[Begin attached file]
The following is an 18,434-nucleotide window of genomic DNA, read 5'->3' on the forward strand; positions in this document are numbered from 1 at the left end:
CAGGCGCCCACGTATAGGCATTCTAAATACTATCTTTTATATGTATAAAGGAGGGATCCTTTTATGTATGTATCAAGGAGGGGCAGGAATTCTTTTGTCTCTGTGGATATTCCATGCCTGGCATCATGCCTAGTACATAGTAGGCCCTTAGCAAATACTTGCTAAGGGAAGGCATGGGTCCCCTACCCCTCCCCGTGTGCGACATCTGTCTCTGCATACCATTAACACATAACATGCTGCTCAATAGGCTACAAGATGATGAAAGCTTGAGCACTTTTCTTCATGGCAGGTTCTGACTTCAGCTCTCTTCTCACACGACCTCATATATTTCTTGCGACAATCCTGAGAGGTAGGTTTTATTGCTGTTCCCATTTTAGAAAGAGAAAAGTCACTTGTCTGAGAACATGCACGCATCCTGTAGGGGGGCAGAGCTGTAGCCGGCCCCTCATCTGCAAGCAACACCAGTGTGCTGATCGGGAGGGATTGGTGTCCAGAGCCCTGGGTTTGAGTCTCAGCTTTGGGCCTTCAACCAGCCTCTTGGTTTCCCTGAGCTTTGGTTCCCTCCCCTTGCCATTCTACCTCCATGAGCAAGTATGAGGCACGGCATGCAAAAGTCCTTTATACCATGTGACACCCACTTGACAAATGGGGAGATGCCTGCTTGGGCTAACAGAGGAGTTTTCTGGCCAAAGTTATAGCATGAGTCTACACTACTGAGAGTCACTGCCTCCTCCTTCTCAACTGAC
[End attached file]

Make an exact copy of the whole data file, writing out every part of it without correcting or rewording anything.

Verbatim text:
The following is an 18,434-nucleotide window of genomic DNA, read 5'->3' on the forward strand; positions in this document are numbered from 1 at the left end:
CAGGCGCCCACGTATAGGCATTCTAAATACTATCTTTTATATGTATAAAGGAGGGATCCTTTTATGTATGTATCAAGGAGGGGCAGGAATTCTTTTGTCTCTGTGGATATTCCATGCCTGGCATCATGCCTAGTACATAGTAGGCCCTTAGCAAATACTTGCTAAGGGAAGGCATGGGTCCCCTACCCCTCCCCGTGTGCGACATCTGTCTCTGCATACCATTAACACATAACATGCTGCTCAATAGGCTACAAGATGATGAAAGCTTGAGCACTTTTCTTCATGGCAGGTTCTGACTTCAGCTCTCTTCTCACACGACCTCATATATTTCTTGCGACAATCCTGAGAGGTAGGTTTTATTGCTGTTCCCATTTTAGAAAGAGAAAAGTCACTTGTCTGAGAACATGCACGCATCCTGTAGGGGGGCAGAGCTGTAGCCGGCCCCTCATCTGCAAGCAACACCAGTGTGCTGATCGGGAGGGATTGGTGTCCAGAGCCCTGGGTTTGAGTCTCAGCTTTGGGCCTTCAACCAGCCTCTTGGTTTCCCTGAGCTTTGGTTCCCTCCCCTTGCCATTCTACCTCCATGAGCAAGTATGAGGCACGGCATGCAAAAGTCCTTTATACCATGTGACACCCACTTGACAAATGGGGAGATGCCTGCTTGGGCTAACAGAGGAGTTTTCTGGCCAAAGTTATAGCATGAGTCTACACTACTGAGAGTCACTGCCTCCTCCTTCTCAACTGAC